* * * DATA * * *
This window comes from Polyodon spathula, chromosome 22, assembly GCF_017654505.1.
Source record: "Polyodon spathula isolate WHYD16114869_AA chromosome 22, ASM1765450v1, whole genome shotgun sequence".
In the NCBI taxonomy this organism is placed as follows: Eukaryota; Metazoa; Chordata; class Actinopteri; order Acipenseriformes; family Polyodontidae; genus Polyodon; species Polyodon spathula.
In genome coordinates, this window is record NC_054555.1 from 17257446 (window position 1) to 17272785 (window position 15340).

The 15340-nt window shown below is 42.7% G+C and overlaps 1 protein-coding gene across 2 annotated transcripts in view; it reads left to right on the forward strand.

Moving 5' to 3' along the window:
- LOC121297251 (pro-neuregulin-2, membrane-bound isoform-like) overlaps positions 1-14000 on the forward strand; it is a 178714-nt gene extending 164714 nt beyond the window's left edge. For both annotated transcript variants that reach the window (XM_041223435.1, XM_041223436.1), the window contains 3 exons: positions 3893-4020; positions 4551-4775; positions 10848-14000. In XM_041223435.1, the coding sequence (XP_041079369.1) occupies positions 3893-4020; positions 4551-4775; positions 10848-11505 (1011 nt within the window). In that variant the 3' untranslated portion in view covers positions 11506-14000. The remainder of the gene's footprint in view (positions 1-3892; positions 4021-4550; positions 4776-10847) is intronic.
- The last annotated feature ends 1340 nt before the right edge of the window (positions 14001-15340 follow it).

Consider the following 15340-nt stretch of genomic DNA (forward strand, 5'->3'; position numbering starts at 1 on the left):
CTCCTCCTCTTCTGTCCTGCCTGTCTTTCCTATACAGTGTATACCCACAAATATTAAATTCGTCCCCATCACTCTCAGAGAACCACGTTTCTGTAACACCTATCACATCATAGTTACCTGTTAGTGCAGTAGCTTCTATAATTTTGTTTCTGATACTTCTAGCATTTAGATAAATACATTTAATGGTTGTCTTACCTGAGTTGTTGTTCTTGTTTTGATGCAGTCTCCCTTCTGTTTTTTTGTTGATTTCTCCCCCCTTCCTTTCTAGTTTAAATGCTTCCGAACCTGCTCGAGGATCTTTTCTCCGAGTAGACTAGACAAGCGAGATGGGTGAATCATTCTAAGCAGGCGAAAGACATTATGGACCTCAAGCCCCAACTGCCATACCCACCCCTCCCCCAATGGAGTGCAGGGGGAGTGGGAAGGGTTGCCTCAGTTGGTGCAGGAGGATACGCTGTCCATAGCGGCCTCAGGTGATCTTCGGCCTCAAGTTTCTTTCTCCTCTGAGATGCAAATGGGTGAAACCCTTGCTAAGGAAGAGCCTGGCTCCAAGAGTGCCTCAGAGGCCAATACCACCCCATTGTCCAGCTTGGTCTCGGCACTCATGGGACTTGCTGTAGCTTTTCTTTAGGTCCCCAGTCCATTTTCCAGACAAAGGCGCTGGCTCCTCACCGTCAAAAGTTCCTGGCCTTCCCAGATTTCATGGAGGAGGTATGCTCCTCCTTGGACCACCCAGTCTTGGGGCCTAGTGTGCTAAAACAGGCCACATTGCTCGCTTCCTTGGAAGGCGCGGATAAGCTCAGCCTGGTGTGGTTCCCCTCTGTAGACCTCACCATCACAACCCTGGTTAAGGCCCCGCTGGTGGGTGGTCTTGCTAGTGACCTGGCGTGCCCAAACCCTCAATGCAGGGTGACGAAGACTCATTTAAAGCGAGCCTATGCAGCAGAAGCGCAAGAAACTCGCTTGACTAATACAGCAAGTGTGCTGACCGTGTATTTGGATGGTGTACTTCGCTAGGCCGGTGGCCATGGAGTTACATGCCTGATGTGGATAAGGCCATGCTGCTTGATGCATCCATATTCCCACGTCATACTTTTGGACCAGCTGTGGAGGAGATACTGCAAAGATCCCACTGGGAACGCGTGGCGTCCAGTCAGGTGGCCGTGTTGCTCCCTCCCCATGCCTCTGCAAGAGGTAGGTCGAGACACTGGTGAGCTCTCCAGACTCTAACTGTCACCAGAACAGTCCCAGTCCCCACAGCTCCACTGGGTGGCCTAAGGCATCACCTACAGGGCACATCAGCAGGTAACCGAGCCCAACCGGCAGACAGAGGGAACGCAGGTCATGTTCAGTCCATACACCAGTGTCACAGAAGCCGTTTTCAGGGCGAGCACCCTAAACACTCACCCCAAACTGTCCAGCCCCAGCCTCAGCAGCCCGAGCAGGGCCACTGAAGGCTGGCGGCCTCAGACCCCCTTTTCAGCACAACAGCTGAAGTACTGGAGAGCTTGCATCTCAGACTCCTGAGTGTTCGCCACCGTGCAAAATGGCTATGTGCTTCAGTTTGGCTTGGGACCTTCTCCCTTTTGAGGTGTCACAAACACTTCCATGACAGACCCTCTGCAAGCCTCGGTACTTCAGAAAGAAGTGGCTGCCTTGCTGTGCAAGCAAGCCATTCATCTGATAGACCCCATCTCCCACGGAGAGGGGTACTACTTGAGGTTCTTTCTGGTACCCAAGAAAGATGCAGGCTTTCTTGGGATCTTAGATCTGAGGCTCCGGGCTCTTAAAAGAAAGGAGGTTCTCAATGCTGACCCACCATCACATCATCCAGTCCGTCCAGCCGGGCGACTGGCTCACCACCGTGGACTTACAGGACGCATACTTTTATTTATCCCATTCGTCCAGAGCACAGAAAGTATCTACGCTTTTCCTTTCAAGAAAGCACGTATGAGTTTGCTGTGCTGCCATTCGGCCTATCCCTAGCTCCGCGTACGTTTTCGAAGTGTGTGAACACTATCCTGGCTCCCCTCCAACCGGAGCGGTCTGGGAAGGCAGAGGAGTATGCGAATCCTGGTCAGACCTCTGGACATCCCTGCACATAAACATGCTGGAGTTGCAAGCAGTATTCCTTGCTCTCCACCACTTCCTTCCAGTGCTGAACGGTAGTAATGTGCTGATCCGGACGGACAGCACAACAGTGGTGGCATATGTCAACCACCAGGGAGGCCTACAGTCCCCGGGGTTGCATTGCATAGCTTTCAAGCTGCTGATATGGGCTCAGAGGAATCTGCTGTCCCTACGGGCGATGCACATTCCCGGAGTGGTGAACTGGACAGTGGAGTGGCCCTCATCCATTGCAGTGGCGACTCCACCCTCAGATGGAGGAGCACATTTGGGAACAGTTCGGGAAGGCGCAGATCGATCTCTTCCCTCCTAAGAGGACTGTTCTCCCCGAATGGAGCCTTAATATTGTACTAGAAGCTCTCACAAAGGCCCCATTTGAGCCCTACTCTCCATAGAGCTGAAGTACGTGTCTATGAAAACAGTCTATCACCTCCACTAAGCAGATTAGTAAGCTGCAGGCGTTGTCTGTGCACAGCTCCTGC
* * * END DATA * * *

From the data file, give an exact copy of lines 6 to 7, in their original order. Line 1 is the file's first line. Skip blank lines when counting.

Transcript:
Moving 5' to 3' along the window:
- LOC121297251 (pro-neuregulin-2, membrane-bound isoform-like) overlaps positions 1-14000 on the forward strand; it is a 178714-nt gene extending 164714 nt beyond the window's left edge. For both annotated transcript variants that reach the window (XM_041223435.1, XM_041223436.1), the window contains 3 exons: positions 3893-4020; positions 4551-4775; positions 10848-14000. In XM_041223435.1, the coding sequence (XP_041079369.1) occupies positions 3893-4020; positions 4551-4775; positions 10848-11505 (1011 nt within the window). In that variant the 3' untranslated portion in view covers positions 11506-14000. The remainder of the gene's footprint in view (positions 1-3892; positions 4021-4550; positions 4776-10847) is intronic.